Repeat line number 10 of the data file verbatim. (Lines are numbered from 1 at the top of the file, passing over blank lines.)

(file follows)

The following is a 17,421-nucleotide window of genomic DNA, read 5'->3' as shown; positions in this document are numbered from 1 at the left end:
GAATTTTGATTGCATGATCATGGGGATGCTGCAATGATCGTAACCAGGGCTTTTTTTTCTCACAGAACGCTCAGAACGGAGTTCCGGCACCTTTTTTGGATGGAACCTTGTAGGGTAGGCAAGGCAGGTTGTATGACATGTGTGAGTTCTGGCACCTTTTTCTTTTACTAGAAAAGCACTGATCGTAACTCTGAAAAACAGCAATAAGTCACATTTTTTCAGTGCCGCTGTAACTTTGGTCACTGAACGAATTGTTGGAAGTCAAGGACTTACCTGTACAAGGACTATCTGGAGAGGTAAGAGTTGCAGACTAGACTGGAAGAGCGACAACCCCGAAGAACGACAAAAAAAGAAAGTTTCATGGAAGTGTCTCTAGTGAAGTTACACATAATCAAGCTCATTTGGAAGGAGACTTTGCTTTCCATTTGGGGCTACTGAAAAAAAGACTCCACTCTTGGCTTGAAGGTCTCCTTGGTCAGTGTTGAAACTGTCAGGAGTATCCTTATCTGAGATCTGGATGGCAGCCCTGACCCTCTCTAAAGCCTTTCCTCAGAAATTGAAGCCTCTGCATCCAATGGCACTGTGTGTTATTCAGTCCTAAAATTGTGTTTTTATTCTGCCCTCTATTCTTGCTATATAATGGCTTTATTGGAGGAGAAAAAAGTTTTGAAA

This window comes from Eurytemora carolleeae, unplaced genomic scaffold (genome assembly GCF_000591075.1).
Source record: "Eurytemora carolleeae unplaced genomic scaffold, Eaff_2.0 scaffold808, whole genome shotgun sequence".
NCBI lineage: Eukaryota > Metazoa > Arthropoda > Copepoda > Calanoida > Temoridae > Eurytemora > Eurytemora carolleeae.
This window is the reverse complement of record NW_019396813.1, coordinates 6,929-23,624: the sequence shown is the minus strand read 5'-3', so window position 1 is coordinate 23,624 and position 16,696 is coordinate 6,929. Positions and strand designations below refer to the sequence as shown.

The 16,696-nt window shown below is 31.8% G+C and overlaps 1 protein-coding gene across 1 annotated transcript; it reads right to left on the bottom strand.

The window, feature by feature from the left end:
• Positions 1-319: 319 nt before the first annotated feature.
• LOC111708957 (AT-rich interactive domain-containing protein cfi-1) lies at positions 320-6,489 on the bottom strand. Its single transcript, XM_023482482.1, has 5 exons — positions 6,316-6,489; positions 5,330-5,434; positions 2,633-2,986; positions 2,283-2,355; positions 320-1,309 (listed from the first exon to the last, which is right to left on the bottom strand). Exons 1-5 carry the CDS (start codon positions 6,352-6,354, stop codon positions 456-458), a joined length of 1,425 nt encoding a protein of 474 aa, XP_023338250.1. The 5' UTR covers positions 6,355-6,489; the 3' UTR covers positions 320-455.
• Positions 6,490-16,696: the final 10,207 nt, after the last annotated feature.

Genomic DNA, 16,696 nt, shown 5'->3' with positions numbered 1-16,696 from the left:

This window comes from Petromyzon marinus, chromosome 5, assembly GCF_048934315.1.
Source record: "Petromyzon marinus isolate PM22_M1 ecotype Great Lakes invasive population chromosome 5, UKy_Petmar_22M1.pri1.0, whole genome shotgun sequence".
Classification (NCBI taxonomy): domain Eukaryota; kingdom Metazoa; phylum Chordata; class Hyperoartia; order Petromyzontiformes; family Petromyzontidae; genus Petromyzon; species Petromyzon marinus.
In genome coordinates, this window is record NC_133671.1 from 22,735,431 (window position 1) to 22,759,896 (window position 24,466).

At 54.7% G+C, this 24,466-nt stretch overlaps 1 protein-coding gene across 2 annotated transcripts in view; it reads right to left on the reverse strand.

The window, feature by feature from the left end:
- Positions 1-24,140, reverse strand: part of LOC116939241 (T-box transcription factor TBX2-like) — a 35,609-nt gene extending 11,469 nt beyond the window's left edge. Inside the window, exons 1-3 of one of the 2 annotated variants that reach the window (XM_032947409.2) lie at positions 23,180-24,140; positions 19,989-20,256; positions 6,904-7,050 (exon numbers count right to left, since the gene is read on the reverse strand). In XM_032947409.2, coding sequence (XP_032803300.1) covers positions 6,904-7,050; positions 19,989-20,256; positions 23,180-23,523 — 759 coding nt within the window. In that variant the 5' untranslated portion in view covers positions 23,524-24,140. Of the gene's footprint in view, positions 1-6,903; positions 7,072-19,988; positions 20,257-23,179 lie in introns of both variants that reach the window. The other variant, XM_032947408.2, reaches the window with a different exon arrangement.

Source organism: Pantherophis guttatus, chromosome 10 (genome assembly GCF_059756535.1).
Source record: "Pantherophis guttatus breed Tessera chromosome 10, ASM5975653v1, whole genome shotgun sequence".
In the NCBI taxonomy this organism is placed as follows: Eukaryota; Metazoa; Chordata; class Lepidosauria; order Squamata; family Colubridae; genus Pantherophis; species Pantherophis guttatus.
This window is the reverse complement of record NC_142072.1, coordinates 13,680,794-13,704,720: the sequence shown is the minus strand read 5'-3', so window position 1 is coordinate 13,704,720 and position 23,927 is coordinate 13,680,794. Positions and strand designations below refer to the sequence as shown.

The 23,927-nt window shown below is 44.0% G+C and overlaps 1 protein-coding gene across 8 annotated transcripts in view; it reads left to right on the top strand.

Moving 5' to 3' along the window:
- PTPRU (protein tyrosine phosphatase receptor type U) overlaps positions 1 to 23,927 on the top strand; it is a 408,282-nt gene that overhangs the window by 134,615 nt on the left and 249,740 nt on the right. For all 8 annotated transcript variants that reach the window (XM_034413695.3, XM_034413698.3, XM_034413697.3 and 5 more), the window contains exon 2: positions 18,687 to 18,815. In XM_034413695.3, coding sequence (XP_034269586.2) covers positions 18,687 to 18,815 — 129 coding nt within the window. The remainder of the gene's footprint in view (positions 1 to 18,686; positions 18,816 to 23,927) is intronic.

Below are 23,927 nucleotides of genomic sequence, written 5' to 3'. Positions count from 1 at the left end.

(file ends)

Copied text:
• LOC111708957 (AT-rich interactive domain-containing protein cfi-1) lies at positions 320-6,489 on the bottom strand. Its single transcript, XM_023482482.1, has 5 exons — positions 6,316-6,489; positions 5,330-5,434; positions 2,633-2,986; positions 2,283-2,355; positions 320-1,309 (listed from the first exon to the last, which is right to left on the bottom strand). Exons 1-5 carry the CDS (start codon positions 6,352-6,354, stop codon positions 456-458), a joined length of 1,425 nt encoding a protein of 474 aa, XP_023338250.1. The 5' UTR covers positions 6,355-6,489; the 3' UTR covers positions 320-455.